Northwestern University

Feb
15
Thu 8:45 AM

ChBE Seminar Series

recurring see all events in this series

When: Thursday, February 15, 2018
8:45 AM - 10:00 AM  

Where: Technological Institute, L361, 2145 Sheridan Road, Evanston, IL 60208 map it

Audience: Faculty/Staff - Student - Post Docs/Docs - Graduate Students

Contact: Cody Jarrett   847.467.4824

Group: McCormick-Chemical and Biological Engineering

Category: Academic

Description:

William Bothfeld, Tyo Lab:

Title
A glucose-sensing toggle switch for autonomous, high productivity genetic control

Abstract
Great progress has been made in expanding the number and types of chemicals made biologically. Many of the strategies to biosynthesize these chemicals involve production during cell growth. This scheme is inherently limited because feedstock (e.g., sugar) is converted to excess biomass instead of product, essential genes must be maintained for cell growth, and a high titer of product can be toxic to growth and may limit yields. A two-stage growth and production phase strategy could avoid these issues. At bench scale, chemical additions turn on production pathways in cells to implement two-phase strategies. However, these chemicals are expensive and not practical for large scale production. We have developed a genetic toggle switch that uses glucose sensing to enable this two-phase strategy. Temporary glucose starvation precisely and autonomously activates product expression in rich or minimal media, obviating the requirement for inducing chemicals. The switch remains stably in the new state even after reintroduction of glucose. In the context of polyhydroxybutyrate biosynthesis (a bio-polymer), our system enables shorter growth phases and comparable titers to cells that are steadily expressing PHB at near maximal tolerance levels. This two-phase production strategy, and specifically the glucose toggle switch, should be broadly useful to initiate many types of genetic program for metabolic engineering applications.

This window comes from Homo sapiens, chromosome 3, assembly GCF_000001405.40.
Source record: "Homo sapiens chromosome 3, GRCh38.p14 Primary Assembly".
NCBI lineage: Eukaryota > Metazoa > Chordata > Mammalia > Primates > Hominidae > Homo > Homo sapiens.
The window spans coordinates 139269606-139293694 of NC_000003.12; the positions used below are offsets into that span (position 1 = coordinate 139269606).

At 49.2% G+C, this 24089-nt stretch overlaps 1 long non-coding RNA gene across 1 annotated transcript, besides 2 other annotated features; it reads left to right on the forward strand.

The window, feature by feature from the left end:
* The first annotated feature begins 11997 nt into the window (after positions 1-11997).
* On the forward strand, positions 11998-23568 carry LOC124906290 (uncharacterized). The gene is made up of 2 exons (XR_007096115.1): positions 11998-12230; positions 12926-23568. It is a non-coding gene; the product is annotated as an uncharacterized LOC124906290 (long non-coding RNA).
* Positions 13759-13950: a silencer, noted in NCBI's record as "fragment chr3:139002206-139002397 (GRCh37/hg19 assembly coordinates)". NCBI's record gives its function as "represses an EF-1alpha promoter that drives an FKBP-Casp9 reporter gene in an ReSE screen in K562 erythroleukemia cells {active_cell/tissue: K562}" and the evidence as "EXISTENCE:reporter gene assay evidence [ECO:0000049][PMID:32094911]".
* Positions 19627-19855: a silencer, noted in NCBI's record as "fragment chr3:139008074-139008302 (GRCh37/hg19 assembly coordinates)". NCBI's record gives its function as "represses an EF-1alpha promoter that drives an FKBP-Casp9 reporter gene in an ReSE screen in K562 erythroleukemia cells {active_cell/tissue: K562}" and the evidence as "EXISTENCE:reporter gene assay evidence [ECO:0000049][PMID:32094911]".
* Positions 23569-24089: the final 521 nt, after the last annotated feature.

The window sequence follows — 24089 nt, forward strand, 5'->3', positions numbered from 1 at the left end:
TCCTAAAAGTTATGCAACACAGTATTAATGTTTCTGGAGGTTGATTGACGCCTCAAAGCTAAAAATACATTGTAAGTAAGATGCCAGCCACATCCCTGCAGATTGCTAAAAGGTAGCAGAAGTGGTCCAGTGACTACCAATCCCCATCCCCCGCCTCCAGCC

Robert Brydon, Broadbelt Lab:

Title
Microkinetic modeling of homogeneous and catalyzed oxidation systems

Abstract
Epoxidation, a specific form of partial oxidation, is an especially valuable process for the production of resins, plasticizers, curing agents, and more products. Traditional mechanisms used to explain partial oxidation systems are often insufficient when applied to cases where there is a high selectivity to epoxide products. This work sought to create a comprehensive microkinetic model that could be applied to a variety of partial oxidation systems with varying intrinsic selectivities to epoxide products. A challenge in modeling is the ability to sufficiently capture the behavior of complex chemistry without the scale of the model becoming unreasonable. By employing automatic network generation with a reaction family approach, a set of reactions and parameters of manageable size was created for partial oxidation and validated against experimental data. The resultant net flux analysis provided insights that shape a new understanding of epoxidation through radical intermediates. With the contribution of homogeneous oxidation well-defined, the developed microkinetic model was adapted to account for various catalysts. The resultant models were then used to investigate the effect of catalysts, including gold nanoparticles and transition metal oxides, on oxidation activity and selectivity.

 

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